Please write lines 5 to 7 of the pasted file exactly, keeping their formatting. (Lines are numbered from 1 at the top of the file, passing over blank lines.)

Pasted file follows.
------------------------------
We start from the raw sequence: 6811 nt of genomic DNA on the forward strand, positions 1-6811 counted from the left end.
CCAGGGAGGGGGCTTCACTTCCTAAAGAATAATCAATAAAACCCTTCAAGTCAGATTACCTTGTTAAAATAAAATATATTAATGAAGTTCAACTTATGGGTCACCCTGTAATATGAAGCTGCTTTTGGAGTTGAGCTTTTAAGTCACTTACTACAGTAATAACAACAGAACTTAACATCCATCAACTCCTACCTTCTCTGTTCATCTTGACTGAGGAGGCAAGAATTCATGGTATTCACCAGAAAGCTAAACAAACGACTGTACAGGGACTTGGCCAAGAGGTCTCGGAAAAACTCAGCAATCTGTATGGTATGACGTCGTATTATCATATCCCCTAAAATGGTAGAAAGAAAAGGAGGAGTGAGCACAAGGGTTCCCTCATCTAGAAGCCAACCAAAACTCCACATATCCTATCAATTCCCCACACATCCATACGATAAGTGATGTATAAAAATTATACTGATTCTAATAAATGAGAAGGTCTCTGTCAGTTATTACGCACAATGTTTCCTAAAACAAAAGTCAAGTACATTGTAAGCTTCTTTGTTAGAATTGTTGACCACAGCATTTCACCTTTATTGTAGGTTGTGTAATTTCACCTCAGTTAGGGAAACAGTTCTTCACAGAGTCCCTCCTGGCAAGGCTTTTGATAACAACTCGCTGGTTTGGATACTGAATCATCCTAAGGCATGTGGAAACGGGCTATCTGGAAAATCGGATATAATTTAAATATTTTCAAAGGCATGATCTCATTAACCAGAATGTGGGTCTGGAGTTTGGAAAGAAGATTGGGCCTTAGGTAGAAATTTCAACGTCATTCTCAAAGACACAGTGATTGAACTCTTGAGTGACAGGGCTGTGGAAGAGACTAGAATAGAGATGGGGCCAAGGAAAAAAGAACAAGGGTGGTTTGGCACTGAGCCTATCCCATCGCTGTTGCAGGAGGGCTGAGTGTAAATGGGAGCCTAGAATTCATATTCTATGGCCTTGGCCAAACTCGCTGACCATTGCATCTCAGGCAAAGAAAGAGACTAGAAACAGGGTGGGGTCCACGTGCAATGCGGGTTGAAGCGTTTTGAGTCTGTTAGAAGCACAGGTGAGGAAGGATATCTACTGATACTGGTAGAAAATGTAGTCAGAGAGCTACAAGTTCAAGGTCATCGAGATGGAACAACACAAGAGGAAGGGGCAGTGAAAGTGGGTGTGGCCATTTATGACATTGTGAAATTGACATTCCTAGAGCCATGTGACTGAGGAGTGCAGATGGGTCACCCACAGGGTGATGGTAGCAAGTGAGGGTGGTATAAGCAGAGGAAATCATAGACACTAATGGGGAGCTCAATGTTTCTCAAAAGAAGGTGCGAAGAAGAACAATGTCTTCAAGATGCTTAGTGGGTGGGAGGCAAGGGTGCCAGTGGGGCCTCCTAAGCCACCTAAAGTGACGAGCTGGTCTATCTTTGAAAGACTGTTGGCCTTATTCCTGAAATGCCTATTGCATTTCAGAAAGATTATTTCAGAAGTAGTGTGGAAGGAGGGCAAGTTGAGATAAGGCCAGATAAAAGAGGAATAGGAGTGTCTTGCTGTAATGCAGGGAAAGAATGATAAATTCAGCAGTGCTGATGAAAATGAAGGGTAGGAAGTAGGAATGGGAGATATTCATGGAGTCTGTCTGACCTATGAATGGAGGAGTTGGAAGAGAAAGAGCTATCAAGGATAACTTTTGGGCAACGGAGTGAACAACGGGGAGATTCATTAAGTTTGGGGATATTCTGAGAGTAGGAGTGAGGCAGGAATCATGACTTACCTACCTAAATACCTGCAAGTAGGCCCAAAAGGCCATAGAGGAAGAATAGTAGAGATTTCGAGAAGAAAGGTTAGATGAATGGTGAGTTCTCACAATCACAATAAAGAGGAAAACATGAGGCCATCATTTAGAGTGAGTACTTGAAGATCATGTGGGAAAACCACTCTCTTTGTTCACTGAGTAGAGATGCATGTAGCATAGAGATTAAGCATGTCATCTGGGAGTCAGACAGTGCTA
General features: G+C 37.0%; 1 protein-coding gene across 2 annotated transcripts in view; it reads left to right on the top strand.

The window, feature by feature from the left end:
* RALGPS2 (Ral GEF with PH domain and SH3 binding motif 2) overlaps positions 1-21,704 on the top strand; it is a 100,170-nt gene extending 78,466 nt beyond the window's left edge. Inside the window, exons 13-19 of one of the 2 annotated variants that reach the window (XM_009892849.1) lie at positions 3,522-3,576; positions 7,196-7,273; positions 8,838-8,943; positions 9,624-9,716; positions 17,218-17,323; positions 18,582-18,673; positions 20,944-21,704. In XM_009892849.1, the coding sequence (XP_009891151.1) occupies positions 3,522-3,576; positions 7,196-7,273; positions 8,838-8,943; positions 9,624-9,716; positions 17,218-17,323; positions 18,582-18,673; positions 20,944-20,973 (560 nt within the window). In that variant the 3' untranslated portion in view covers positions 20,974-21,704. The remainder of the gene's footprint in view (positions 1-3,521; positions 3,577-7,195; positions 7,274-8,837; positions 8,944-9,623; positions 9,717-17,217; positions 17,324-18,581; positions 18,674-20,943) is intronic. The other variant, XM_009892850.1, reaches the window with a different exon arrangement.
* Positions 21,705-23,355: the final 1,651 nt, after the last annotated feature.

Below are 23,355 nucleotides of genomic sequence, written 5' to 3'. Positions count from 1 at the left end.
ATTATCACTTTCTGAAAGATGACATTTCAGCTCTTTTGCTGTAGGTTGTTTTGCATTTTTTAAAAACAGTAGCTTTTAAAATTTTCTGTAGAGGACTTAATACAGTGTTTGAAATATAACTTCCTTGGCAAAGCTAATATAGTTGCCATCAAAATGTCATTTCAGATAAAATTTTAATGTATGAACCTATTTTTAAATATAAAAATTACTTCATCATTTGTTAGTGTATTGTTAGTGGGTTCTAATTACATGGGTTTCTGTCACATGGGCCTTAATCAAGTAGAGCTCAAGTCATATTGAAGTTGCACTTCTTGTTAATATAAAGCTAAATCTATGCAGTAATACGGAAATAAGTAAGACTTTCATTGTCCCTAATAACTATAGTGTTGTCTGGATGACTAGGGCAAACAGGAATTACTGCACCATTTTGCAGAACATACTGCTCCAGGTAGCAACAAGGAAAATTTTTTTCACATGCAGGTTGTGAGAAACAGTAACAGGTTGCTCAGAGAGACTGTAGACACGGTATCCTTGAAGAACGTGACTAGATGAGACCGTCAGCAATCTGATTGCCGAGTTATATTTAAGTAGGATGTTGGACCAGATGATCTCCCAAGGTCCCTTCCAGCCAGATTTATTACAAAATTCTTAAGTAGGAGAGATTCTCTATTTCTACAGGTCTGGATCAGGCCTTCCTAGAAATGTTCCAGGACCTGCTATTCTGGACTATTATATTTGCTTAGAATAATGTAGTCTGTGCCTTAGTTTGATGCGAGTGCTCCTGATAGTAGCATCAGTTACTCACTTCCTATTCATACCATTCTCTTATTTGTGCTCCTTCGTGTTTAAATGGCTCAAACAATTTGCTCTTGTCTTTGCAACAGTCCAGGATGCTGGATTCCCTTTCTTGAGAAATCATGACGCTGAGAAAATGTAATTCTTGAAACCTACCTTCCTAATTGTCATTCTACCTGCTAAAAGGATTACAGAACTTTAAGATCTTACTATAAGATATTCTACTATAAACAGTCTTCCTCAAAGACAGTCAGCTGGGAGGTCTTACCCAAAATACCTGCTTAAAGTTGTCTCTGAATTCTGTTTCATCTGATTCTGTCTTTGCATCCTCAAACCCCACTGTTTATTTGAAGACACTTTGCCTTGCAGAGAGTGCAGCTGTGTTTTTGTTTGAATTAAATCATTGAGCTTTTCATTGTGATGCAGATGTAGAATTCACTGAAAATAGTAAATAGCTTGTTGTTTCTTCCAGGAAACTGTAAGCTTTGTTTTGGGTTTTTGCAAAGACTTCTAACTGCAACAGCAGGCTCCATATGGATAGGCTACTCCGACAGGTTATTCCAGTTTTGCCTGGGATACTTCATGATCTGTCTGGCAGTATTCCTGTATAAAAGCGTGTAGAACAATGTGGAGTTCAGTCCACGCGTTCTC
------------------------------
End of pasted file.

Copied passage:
* RALGPS2 (Ral GEF with PH domain and SH3 binding motif 2) overlaps positions 1-21,704 on the top strand; it is a 100,170-nt gene extending 78,466 nt beyond the window's left edge. Inside the window, exons 13-19 of one of the 2 annotated variants that reach the window (XM_009892849.1) lie at positions 3,522-3,576; positions 7,196-7,273; positions 8,838-8,943; positions 9,624-9,716; positions 17,218-17,323; positions 18,582-18,673; positions 20,944-21,704. In XM_009892849.1, the coding sequence (XP_009891151.1) occupies positions 3,522-3,576; positions 7,196-7,273; positions 8,838-8,943; positions 9,624-9,716; positions 17,218-17,323; positions 18,582-18,673; positions 20,944-20,973 (560 nt within the window). In that variant the 3' untranslated portion in view covers positions 20,974-21,704. The remainder of the gene's footprint in view (positions 1-3,521; positions 3,577-7,195; positions 7,274-8,837; positions 8,944-9,623; positions 9,717-17,217; positions 17,324-18,581; positions 18,674-20,943) is intronic. The other variant, XM_009892850.1, reaches the window with a different exon arrangement.
* Positions 21,705-23,355: the final 1,651 nt, after the last annotated feature.

Below are 23,355 nucleotides of genomic sequence, written 5' to 3'. Positions count from 1 at the left end.